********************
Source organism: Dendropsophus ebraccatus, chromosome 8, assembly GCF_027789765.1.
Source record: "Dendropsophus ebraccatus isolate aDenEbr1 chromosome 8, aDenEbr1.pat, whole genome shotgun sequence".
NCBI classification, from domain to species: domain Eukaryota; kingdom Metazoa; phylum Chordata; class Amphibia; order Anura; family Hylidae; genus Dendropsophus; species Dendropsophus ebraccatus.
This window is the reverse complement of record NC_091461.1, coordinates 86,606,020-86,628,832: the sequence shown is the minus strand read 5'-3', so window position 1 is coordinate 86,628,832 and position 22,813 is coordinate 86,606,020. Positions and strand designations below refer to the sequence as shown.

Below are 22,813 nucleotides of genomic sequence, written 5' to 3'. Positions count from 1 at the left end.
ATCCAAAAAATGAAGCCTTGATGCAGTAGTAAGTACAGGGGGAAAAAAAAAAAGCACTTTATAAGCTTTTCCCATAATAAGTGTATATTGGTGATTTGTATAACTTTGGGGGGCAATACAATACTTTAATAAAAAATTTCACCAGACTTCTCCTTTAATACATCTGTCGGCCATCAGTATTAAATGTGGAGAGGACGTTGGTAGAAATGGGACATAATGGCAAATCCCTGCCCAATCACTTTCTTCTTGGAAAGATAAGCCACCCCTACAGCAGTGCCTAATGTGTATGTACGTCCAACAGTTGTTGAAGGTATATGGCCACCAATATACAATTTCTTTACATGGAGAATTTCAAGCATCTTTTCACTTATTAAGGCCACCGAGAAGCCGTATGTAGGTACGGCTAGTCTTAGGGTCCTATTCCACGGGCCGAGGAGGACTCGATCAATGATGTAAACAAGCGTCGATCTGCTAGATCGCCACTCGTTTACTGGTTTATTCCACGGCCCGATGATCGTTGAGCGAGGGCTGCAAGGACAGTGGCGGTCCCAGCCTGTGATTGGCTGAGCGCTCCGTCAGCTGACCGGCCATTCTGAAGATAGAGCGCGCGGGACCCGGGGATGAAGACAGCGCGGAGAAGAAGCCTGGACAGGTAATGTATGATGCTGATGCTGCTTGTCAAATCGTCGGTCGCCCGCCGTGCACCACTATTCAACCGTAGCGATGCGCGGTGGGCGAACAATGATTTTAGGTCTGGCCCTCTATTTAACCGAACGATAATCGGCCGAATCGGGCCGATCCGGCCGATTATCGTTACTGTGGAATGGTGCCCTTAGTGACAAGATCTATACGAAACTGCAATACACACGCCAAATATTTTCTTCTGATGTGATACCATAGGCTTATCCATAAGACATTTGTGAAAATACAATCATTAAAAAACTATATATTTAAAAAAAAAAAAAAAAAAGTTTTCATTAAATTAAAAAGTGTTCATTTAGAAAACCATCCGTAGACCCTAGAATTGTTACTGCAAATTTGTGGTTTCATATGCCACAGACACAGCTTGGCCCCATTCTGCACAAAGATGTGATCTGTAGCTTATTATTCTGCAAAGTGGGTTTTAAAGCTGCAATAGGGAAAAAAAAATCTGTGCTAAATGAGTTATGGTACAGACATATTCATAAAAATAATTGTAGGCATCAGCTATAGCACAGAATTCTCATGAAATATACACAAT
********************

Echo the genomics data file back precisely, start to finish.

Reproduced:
Source organism: Dendropsophus ebraccatus, chromosome 8, assembly GCF_027789765.1.
Source record: "Dendropsophus ebraccatus isolate aDenEbr1 chromosome 8, aDenEbr1.pat, whole genome shotgun sequence".
NCBI classification, from domain to species: domain Eukaryota; kingdom Metazoa; phylum Chordata; class Amphibia; order Anura; family Hylidae; genus Dendropsophus; species Dendropsophus ebraccatus.
This window is the reverse complement of record NC_091461.1, coordinates 86,606,020-86,628,832: the sequence shown is the minus strand read 5'-3', so window position 1 is coordinate 86,628,832 and position 22,813 is coordinate 86,606,020. Positions and strand designations below refer to the sequence as shown.

Below are 22,813 nucleotides of genomic sequence, written 5' to 3'. Positions count from 1 at the left end.
ATCCAAAAAATGAAGCCTTGATGCAGTAGTAAGTACAGGGGGAAAAAAAAAAAGCACTTTATAAGCTTTTCCCATAATAAGTGTATATTGGTGATTTGTATAACTTTGGGGGGCAATACAATACTTTAATAAAAAATTTCACCAGACTTCTCCTTTAATACATCTGTCGGCCATCAGTATTAAATGTGGAGAGGACGTTGGTAGAAATGGGACATAATGGCAAATCCCTGCCCAATCACTTTCTTCTTGGAAAGATAAGCCACCCCTACAGCAGTGCCTAATGTGTATGTACGTCCAACAGTTGTTGAAGGTATATGGCCACCAATATACAATTTCTTTACATGGAGAATTTCAAGCATCTTTTCACTTATTAAGGCCACCGAGAAGCCGTATGTAGGTACGGCTAGTCTTAGGGTCCTATTCCACGGGCCGAGGAGGACTCGATCAATGATGTAAACAAGCGTCGATCTGCTAGATCGCCACTCGTTTACTGGTTTATTCCACGGCCCGATGATCGTTGAGCGAGGGCTGCAAGGACAGTGGCGGTCCCAGCCTGTGATTGGCTGAGCGCTCCGTCAGCTGACCGGCCATTCTGAAGATAGAGCGCGCGGGACCCGGGGATGAAGACAGCGCGGAGAAGAAGCCTGGACAGGTAATGTATGATGCTGATGCTGCTTGTCAAATCGTCGGTCGCCCGCCGTGCACCACTATTCAACCGTAGCGATGCGCGGTGGGCGAACAATGATTTTAGGTCTGGCCCTCTATTTAACCGAACGATAATCGGCCGAATCGGGCCGATCCGGCCGATTATCGTTACTGTGGAATGGTGCCCTTAGTGACAAGATCTATACGAAACTGCAATACACACGCCAAATATTTTCTTCTGATGTGATACCATAGGCTTATCCATAAGACATTTGTGAAAATACAATCATTAAAAAACTATATATTTAAAAAAAAAAAAAAAAAAGTTTTCATTAAATTAAAAAGTGTTCATTTAGAAAACCATCCGTAGACCCTAGAATTGTTACTGCAAATTTGTGGTTTCATATGCCACAGACACAGCTTGGCCCCATTCTGCACAAAGATGTGATCTGTAGCTTATTATTCTGCAAAGTGGGTTTTAAAGCTGCAATAGGGAAAAAAAAATCTGTGCTAAATGAGTTATGGTACAGACATATTCATAAAAATAATTGTAGGCATCAGCTATAGCACAGAATTCTCATGAAATATACACAAT